Ways Trump's Drug Price Plan Could Lower Rx Costs

Oscar Cross
May 12, 2018

The president also blasted foreign governments, alleging they force drug companies to sell at low prices in their countries, driving up costs for American consumers.

President Donald Trump will deliver this afternoon a twice-delayed, much-anticipated speech about his plan to lower drug prices - after a year when harsh rhetoric against drugmakers was accompanied by little action.

But he dropped the popular proposals of his campaign, opting not to have the federal government directly negotiate lower drug prices for Medicare. The result would be lower pharmacy costs for patients - a key Trump campaign promise.

The blueprint, which echoes numerous ideas first put forward in Trump's FY 2019 proposed budget and the White House Council of Economic Advisers drug pricing report, focuses on four areas: lowering high list prices set by manufacturers; equipping government and private payers with new tools to negotiate prices; lowering out-of-pocket costs for consumers and taking steps to stop other countries from "freeloading" off of American innovation.

Speaking in the White House Rose Garden, Trump said the current system has been corrupted by greedy businesses and middlemen who have made "an absolute fortune" through "dishonest double-dealing" at the expense of USA consumers who need medicine to extend or improve their lives. "They're not really thinking about the price to the system with those proposals".

Trump decried the participation of what he referred to as "middlemen", meaning primarily Pharmacy Benefit Managers - intermediaries between manufacturers and doctors and pharmacies. The Nasdaq Biotechnology Index rose 2.7 percent on Friday. The sentiment seemed to assuage investors in the company, which saw its shares (NYSE:CVS) rise by about 3.2 percent to close at $64.41 on Friday.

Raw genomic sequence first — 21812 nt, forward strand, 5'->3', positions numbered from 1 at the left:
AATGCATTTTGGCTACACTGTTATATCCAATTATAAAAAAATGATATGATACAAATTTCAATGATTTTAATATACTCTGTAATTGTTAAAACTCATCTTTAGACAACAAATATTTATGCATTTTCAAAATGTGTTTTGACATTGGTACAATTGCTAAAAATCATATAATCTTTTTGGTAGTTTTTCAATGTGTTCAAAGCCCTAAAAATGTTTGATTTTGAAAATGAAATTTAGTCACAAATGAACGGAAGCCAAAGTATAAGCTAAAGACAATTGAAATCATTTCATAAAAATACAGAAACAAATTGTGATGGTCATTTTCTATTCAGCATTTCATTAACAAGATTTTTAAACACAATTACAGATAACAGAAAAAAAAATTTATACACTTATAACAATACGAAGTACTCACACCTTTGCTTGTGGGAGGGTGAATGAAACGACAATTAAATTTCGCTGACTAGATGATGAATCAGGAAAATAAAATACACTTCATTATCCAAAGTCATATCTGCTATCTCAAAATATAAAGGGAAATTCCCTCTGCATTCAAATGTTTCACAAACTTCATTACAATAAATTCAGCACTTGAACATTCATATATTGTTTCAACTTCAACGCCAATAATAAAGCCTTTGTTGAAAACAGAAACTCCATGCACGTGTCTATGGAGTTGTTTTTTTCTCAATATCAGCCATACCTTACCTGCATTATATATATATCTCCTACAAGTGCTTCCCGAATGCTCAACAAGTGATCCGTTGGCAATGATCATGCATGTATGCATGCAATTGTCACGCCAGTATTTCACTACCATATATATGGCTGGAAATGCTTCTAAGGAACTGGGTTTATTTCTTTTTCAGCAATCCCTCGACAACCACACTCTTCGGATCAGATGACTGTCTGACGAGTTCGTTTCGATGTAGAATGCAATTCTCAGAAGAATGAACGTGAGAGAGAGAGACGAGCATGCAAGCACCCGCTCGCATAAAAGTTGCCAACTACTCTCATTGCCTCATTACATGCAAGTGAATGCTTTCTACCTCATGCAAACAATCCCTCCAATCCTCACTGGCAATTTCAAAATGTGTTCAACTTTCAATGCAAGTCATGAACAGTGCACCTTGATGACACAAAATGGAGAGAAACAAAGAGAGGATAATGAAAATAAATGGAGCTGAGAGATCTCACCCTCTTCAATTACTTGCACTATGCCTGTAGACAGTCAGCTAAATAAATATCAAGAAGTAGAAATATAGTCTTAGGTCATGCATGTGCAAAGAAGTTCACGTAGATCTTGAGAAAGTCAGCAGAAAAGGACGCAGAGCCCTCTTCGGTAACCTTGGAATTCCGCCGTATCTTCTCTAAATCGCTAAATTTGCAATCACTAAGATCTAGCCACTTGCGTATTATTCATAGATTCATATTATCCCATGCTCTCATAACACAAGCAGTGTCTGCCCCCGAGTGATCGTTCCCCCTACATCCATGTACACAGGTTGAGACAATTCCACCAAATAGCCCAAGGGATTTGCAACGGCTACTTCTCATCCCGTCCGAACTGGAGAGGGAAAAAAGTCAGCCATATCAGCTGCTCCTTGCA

Many of Trump's ideas can be put into effect through regulations or guidance documents.

The administration will pursue a raft of old and new measures meant to improve competition and transparency in the notoriously complex drug pricing system. "That is a lot of time and effort, we likely won't see any of this happen for a very, very long time", said Edward John Allera, shareholder at law firm Buchanan Ingersoll and Rooney.

"I think it's more bark than bite", said Bettelheim. Medicare Part D drug spending grew almost 45% between 2013 and 2016, and more beneficiaries are reaching catastrophic coverage of at least $5,000 out-of-pocket costs-up 50% from 2013 to 2016, according to a new study from Avalere.


Raising Drug Prices in Other Countries Won't Help Here: "There's not a sensible health economist alive, or any economist, that will tell you that higher prices overseas will lead to lower prices here", Andrea Harris, senior vice president of health care at Height Capital Markets in Washington, told Bloomberg.

Democrats were not impressed.

The blueprint echoes some of those initiatives and says curbing abuse of FDA's Risk Evaluation and Mitigation Strategy (REMS) programs will be a priority to help generic drugs come to market faster.

Trump called out those companies early in his speech, but gave no details on what new restrictions or penalties they might face.

The Trump plan does not permit Medicare to directly negotiate with drug companies to lower prices for the 60 million americans enrolled in Medicare Part D. Patients in the US pay as much as six times more for drugs than patients in other countries, according to the International Federation of Health Plans.

US Health and Human Services Secretary Alex Azar, during the press briefing, said that the current system is non-transparent and there is incentive for the drug companies to keep list prices high.

But Azar later told reporters that the administration would "seek input" on doing away with drug rebates in the Medicare system to encourage more direct discounts. Drug prices here are high and have been rising rapidly, with patients who pay out of pocket for brand name drugs especially vulnerable to crushing costs. "Drug manufacturers in the United States set their own prices, and that is not the norm elsewhere in the world", a spokesman for the 28-member European Union said on Friday.

The way drug prices are determined is fundamentally the same everywhere. Explaining that other countries pay "a tiny fraction of what the medicine costs in the U.S".

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